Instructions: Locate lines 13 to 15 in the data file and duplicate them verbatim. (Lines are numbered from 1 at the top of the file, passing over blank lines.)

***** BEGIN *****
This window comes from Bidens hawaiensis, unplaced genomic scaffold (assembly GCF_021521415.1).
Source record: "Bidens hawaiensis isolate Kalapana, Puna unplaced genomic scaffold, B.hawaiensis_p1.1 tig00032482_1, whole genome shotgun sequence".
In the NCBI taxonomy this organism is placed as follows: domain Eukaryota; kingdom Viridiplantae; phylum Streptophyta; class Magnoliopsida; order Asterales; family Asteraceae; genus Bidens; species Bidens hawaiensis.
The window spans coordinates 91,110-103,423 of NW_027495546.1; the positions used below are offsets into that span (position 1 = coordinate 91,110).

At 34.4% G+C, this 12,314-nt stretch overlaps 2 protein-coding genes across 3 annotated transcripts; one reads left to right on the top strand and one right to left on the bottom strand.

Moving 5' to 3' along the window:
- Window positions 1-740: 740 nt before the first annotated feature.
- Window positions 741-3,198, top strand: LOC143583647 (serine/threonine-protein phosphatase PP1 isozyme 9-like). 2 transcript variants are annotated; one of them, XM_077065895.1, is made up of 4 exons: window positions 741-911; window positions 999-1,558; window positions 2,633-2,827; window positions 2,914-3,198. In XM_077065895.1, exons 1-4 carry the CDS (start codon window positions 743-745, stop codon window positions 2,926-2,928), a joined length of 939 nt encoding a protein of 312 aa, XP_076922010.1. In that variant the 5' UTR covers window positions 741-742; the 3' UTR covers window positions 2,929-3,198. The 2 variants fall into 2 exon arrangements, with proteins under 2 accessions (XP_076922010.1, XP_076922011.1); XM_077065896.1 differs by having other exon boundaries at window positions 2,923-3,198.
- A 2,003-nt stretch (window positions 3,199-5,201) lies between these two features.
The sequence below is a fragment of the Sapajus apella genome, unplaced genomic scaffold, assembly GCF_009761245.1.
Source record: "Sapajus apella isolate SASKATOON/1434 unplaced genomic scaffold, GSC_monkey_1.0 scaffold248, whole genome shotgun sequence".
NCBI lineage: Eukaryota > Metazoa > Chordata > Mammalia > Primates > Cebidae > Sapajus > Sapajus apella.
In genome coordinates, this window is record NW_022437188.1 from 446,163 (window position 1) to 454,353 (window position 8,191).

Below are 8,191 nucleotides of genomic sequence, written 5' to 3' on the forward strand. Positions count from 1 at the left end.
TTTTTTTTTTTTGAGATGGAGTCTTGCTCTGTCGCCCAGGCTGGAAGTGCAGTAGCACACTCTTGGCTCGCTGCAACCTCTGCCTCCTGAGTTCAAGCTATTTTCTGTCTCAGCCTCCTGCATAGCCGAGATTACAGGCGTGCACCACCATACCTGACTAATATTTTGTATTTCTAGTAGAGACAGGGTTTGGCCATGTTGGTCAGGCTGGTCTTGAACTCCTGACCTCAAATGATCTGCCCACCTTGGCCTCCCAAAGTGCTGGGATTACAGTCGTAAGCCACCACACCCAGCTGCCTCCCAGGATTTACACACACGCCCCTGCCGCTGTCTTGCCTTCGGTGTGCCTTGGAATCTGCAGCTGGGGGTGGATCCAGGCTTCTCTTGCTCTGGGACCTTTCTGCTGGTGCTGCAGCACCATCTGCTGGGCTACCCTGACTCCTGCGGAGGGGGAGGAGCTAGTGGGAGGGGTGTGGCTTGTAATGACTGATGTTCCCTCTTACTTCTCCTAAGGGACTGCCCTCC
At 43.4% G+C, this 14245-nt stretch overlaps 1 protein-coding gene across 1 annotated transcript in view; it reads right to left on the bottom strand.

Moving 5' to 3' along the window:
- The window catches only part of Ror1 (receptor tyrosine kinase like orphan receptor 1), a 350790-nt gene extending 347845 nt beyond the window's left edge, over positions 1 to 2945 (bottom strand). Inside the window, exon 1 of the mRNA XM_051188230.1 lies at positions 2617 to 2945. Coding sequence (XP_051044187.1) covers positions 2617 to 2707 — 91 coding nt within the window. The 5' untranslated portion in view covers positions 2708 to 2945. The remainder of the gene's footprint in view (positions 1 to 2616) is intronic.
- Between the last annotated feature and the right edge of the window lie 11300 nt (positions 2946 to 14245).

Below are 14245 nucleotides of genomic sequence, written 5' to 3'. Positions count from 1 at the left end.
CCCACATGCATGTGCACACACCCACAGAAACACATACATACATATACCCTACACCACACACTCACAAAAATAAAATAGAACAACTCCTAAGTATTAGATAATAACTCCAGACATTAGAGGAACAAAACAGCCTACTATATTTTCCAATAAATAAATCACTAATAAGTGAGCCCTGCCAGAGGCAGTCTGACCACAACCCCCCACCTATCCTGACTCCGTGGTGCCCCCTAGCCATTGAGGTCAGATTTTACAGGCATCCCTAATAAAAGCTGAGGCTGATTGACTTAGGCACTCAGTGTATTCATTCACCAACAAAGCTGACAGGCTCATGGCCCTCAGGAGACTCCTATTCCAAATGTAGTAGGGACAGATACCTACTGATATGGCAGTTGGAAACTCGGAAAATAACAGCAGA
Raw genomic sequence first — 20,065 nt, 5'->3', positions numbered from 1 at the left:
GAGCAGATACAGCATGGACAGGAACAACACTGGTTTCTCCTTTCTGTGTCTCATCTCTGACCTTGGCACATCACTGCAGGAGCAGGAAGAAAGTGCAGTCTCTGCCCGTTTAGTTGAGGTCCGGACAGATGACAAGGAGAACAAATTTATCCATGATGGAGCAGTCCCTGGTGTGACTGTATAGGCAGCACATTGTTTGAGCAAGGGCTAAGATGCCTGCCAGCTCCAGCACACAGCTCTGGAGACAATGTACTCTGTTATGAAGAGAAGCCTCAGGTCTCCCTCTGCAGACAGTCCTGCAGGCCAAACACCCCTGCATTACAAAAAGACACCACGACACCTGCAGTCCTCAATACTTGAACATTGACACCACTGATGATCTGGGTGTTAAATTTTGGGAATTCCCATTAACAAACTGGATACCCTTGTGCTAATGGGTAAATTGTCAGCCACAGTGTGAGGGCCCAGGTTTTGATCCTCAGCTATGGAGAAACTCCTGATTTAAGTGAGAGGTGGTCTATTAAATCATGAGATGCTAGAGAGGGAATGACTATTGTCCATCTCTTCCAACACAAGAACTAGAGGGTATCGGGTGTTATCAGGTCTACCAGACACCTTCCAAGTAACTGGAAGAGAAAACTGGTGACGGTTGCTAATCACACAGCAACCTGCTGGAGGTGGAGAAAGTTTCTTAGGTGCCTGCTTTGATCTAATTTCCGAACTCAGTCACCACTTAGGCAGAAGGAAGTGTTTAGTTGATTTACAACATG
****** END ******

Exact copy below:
In genome coordinates, this window is record NW_022437188.1 from 446,163 (window position 1) to 454,353 (window position 8,191).

Below are 8,191 nucleotides of genomic sequence, written 5' to 3' on the forward strand. Positions count from 1 at the left end.
TTTTTTTTTTTTGAGATGGAGTCTTGCTCTGTCGCCCAGGCTGGAAGTGCAGTAGCACACTCTTGGCTCGCTGCAACCTCTGCCTCCTGAGTTCAAGCTATTTTCTGTCTCAGCCTCCTGCATAGCCGAGATTACAGGCGTGCACCACCATACCTGACTAATATTTTGTATTTCTAGTAGAGACAGGGTTTGGCCATGTTGGTCAGGCTGGTCTTGAACTCCTGACCTCAAATGATCTGCCCACCTTGGCCTCCCAAAGTGCTGGGATTACAGTCGTAAGCCACCACACCCAGCTGCCTCCCAGGATTTACACACACGCCCCTGCCGCTGTCTTGCCTTCGGTGTGCCTTGGAATCTGCAGCTGGGGGTGGATCCAGGCTTCTCTTGCTCTGGGACCTTTCTGCTGGTGCTGCAGCACCATCTGCTGGGCTACCCTGACTCCTGCGGAGGGGGAGGAGCTAGTGGGAGGGGTGTGGCTTGTAATGACTGATGTTCCCTCTTACTTCTCCTAAGGGACTGCCCTCC